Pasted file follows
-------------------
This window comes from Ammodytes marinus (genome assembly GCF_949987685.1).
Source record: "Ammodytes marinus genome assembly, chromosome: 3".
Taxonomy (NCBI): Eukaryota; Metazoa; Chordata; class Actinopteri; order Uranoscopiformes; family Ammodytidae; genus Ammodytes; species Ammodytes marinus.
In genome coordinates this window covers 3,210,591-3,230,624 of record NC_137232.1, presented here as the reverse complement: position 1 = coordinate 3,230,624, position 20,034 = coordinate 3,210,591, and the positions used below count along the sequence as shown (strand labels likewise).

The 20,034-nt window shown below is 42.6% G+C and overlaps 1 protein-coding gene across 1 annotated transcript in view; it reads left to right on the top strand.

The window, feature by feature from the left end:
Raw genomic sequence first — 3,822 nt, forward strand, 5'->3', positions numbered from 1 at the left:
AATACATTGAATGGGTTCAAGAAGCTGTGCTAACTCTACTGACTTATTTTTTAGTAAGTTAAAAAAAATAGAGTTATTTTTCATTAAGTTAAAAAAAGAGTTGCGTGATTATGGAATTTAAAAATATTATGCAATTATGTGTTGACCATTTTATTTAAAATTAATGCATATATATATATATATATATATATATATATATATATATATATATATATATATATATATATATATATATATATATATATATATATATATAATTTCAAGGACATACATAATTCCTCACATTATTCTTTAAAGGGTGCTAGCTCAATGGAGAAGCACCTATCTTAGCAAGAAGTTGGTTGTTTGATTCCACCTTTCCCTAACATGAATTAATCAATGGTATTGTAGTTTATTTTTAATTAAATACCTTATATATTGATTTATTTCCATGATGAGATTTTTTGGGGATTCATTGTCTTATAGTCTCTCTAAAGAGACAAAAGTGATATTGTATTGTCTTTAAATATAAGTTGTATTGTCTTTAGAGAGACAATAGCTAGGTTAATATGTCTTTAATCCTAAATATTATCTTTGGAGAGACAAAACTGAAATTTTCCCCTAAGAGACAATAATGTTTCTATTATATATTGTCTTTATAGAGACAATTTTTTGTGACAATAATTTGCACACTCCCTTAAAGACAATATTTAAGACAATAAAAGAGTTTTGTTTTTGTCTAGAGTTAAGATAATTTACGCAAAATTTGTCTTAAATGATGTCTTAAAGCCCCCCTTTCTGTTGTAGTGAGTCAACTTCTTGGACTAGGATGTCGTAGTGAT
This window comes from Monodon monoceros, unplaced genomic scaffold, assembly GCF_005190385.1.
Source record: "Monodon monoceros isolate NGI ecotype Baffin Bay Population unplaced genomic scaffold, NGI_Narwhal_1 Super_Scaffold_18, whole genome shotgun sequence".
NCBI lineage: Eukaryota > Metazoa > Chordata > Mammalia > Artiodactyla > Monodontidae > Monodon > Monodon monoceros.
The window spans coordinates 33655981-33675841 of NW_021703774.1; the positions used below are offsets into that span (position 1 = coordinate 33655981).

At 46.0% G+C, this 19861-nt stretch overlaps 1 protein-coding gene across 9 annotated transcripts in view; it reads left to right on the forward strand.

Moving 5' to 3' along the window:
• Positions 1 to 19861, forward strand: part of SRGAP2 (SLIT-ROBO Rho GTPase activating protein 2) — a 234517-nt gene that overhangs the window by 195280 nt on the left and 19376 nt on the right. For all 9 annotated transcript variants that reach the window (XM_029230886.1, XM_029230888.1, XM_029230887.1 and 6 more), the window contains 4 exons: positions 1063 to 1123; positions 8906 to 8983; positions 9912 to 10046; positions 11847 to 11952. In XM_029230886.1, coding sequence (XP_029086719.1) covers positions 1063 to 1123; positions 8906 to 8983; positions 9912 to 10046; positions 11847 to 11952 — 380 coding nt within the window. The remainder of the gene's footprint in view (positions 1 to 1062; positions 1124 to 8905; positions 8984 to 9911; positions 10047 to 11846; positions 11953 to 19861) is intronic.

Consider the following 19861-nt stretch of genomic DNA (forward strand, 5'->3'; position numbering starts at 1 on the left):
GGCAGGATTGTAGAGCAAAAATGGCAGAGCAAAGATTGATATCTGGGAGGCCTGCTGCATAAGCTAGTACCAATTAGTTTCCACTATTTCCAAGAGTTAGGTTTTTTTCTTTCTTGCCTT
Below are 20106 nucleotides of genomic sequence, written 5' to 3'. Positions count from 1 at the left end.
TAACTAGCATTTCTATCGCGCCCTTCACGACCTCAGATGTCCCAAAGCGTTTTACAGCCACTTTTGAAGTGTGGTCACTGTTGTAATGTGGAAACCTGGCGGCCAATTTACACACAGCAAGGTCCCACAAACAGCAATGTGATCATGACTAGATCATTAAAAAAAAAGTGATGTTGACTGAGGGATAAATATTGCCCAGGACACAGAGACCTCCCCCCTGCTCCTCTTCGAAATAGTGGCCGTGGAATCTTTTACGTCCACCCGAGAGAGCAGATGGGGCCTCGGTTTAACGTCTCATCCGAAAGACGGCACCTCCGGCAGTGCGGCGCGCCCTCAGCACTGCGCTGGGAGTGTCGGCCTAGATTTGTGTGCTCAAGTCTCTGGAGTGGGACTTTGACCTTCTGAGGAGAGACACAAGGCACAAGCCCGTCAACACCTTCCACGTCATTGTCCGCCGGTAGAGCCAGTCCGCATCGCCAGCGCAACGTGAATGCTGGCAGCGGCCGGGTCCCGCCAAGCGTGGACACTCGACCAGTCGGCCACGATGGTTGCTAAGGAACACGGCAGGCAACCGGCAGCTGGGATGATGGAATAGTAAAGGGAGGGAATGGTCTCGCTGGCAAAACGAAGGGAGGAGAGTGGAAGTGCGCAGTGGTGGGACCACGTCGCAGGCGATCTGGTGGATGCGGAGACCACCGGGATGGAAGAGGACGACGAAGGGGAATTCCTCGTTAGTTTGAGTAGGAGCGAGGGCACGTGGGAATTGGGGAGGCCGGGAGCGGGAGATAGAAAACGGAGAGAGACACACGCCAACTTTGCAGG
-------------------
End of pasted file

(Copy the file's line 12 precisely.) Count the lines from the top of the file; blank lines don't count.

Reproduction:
The window spans coordinates 33655981-33675841 of NW_021703774.1; the positions used below are offsets into that span (position 1 = coordinate 33655981).